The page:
But what accounts for the inflation? That's a huge subject, with scores if not hundreds of dueling studies, but there's one fairly simple point that I think is clear: The inflation that people really hate, inflation that runs ahead of wage growth, is overwhelmingly a result of forces that were outside the control of the Biden administration, or any U.S. policymaker.
The Federal Reserve, which usually runs U.S. macroeconomic policy – the White House sometimes matters, but most of the time it's the Fed's show – has long made use of the concept of "core" inflation: inflation excluding volatile components, typically food and energy. The idea is that core inflation gives a better picture than the overall number of whether the economy is running too hot. In the post-pandemic era, with wild swings in things like the price of used cars, there have been questions about whether traditional core inflation excludes enough stuff. But for today's purposes, I'll stick with the traditional definition.
The big critique of Bidenomics, which has a lot of justification, is that big spending last year produced too much of a Biden boom, which led to a rise in core inflation; now the Fed has no choice but to squeeze the economy with higher interest rates until underlying inflation comes down.
But this policy mistake, if that's what it was, has little to do with the reasons Americans are unhappy despite the jobs boom.
Here's a comparison of two definitions of real wages for nonsupervisory workers since Biden took office. (I look at this type of worker because it's a better indicator than the overall average of what's happening to the working class.)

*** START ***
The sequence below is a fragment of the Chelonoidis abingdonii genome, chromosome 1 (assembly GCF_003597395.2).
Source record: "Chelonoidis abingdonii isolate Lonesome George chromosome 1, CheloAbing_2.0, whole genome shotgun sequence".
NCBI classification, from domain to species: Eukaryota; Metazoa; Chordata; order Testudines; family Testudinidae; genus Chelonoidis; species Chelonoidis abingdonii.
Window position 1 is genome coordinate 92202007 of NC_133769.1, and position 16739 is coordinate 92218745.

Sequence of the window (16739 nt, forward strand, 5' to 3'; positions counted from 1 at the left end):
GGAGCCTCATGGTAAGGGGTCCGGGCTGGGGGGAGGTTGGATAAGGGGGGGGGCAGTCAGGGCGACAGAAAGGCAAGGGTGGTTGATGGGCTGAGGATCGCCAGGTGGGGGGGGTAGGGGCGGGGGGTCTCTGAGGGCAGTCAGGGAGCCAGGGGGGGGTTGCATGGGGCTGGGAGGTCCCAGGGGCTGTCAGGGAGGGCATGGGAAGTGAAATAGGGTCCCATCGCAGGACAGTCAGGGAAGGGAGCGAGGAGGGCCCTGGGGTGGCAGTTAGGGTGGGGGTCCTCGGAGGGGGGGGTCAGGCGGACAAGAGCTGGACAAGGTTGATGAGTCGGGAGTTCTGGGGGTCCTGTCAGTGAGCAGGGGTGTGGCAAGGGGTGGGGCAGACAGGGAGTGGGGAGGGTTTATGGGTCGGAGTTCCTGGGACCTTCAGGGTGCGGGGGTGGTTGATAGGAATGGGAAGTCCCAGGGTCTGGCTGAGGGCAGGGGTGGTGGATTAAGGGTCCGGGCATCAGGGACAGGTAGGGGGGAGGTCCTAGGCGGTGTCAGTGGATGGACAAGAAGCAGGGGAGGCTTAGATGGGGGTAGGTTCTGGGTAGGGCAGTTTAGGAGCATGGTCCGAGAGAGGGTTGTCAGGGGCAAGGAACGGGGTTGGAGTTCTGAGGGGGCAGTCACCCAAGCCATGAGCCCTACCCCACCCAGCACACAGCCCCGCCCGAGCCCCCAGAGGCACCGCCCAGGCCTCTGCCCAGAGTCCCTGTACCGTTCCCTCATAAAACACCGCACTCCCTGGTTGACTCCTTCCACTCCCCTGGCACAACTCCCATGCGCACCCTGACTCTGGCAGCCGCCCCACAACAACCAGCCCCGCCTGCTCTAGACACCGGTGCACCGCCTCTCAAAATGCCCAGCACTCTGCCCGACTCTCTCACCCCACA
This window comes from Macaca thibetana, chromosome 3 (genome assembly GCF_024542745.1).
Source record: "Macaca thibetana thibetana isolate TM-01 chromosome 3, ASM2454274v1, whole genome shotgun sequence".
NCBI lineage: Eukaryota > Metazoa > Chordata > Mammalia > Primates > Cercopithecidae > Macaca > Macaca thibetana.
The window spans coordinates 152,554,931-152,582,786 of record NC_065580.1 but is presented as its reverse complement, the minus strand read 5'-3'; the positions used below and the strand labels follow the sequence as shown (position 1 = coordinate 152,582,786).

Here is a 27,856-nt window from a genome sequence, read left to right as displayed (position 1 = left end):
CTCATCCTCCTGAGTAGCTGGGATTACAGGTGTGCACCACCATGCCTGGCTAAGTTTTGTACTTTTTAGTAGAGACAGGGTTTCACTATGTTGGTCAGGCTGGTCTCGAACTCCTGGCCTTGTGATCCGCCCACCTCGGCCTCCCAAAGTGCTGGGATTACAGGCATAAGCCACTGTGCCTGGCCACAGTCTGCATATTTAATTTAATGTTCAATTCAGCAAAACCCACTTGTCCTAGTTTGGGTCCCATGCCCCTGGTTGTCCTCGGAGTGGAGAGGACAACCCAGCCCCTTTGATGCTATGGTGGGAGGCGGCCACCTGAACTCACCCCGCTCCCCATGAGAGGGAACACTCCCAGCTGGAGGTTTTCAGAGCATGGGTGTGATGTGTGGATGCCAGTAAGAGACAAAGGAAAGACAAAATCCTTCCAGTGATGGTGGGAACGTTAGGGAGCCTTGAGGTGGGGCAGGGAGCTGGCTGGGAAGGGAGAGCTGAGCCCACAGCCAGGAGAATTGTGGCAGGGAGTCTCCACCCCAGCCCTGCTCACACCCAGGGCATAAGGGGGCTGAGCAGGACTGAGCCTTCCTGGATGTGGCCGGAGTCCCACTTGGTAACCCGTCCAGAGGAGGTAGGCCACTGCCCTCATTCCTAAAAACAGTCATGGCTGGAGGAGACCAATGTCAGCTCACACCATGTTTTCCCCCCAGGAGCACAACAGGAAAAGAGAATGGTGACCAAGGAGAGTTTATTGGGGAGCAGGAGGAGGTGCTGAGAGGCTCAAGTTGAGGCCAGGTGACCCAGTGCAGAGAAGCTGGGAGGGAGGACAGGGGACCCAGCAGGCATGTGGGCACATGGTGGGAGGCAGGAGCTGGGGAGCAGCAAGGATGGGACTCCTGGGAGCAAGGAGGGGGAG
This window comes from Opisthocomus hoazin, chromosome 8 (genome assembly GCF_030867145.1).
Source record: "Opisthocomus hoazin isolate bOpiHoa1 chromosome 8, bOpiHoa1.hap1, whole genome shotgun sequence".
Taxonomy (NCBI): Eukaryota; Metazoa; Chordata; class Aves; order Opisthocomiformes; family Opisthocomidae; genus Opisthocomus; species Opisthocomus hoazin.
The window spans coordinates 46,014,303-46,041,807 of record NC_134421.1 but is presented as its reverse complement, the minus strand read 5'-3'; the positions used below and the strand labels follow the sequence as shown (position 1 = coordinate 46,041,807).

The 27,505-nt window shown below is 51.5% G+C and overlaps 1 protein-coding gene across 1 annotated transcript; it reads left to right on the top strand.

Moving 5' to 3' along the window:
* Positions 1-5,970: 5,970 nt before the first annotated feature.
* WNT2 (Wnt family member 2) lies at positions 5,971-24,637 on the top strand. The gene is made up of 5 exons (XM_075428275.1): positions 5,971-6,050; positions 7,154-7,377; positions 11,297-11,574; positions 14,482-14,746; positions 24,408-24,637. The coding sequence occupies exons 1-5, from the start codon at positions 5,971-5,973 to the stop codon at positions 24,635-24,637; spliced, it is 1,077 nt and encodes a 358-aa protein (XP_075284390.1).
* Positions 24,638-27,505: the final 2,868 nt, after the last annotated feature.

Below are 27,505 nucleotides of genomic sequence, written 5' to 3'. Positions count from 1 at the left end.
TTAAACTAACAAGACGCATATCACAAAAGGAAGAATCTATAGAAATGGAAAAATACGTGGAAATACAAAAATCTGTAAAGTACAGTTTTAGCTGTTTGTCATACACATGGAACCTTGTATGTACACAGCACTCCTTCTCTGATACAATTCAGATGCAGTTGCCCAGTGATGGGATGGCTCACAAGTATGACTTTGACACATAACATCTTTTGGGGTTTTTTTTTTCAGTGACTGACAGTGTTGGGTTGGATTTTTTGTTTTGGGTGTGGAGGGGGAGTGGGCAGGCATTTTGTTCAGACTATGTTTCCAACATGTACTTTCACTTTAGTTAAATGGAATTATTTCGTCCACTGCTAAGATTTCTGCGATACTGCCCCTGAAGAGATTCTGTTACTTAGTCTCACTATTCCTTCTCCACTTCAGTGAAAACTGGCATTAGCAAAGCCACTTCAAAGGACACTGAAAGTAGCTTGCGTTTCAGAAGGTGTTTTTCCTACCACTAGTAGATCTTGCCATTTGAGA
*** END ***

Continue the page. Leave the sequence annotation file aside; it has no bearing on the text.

What's behind falling real wages?
The lower line shows wages adjusted for overall consumer prices and tells us what we already know: Inflation has run faster than wage growth, so real wages are significantly down. The upper line, however, adjusts only for core prices, and it's basically flat.
I'm sure this will be misinterpreted, no matter what I say, but I'm not saying that Americans should care only about core inflation: What matters for families is the cost of living, in all its components. What the chart does show, however, is that the component of inflation that upsets Americans most – inflation faster than wage growth – is overwhelmingly a result of forces, like the prices of globally traded commodities, that weren't driven by U.S. economic policy.
In other words, the reasons people feel so bad about the U.S. economy have a lot to do with events outside U.S. control.
That won't stop voters from punishing Democrats for inflation, although the odds are that over the next few months we'll see a reversal of what happened over the past year and a half: Job growth will probably slow, but many prices will come down, especially gasoline, which dropped to an average of about $4 a gallon on Tuesday.
Anyway, the Biden boom was real. It just got overshadowed by inflation, much of which had nothing to do with U.S. policy.
Paul Krugman has been an Opinion columnist since 2000 and is also a distinguished professor at the City University of New York Graduate Center. He won the 2008 Nobel Memorial Prize in Economic Sciences for his work on international trade and economic geography. @PaulKrugman